Semantic Antics: How and why Words Change Meaning

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Random House Reference, 2008 - Language Arts & Disciplines - 272 pages
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"My favorite popular word book of the year"
-William Safire, NY Times 6/22/2008

A fun, new approach to examining etymology!

Many common English words started out with an entirely different meaning than the one we know today. For example:

The word adamant came into English around 855 C.E. as a synonym for 'diamond,' very different from today's meaning of the word: "utterly unyielding in attitude or opinion."

Before the year 1200, the word silly meant "blessed," and was derived from Old English saelig, meaning "happy." This word went through several incarnations before adopting today's meaning: "stupid or foolish."

In Semantic Antics, lexicographer Sol Steinmetz takes readers on an in-depth, fascinating journey to learn how hundreds of words have evolved from their first meaning to the meanings used today.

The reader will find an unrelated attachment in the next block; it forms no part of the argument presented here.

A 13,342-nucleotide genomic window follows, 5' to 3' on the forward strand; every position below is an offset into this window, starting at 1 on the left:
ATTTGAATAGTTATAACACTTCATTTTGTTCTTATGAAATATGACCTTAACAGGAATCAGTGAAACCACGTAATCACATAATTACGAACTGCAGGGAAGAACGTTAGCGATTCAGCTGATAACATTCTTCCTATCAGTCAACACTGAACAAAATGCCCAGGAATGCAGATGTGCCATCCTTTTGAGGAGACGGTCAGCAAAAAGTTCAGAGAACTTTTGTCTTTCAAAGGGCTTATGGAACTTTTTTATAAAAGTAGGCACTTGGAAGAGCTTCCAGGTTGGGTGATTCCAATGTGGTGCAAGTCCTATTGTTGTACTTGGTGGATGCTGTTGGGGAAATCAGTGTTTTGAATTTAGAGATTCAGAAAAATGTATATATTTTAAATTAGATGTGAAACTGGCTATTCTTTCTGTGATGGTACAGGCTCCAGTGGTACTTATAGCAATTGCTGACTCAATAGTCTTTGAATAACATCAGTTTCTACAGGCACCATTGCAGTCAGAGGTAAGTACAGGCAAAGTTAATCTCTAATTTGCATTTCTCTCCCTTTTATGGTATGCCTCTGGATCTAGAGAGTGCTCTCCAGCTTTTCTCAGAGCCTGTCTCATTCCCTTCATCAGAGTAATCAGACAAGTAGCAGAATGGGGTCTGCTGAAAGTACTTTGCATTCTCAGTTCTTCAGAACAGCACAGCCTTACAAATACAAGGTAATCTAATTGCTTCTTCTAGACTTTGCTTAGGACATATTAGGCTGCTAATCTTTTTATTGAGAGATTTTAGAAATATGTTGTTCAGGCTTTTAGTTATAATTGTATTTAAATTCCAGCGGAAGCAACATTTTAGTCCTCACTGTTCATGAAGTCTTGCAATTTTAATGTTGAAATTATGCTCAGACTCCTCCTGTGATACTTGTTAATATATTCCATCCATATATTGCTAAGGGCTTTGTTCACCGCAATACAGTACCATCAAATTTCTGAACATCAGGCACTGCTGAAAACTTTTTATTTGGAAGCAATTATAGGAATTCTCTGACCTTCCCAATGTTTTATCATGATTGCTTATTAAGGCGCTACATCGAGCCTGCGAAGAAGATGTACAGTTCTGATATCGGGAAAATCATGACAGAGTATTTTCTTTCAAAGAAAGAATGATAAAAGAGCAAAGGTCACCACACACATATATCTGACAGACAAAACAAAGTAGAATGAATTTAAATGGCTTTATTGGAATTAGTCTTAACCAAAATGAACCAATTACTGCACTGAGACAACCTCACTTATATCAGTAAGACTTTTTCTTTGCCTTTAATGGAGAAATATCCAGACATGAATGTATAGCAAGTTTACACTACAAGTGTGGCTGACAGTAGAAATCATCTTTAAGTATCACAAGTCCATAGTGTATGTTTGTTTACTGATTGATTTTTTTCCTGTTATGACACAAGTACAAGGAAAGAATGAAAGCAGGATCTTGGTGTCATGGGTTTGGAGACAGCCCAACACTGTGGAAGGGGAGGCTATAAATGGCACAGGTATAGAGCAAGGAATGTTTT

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Semantic Antics

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Great new book for those that love words. Overstock offered a great price on this book hot off the presses. Came quickly and as described. Would definitely recommend Overstock and this book. Read full review

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About the author (2008)

Barbara Ann Kipfer is a lexicographer, archaeologist, and the author of more than 25 books, including "How it Happens, 4,000 Questions for Getting to Know Anyone and Everyone, 14,000 Things to Be Happy About," and "The Order of Things,"
Sol Steinmetz is a well-known lexicographer and former editor-in-chief at Random House Reference.

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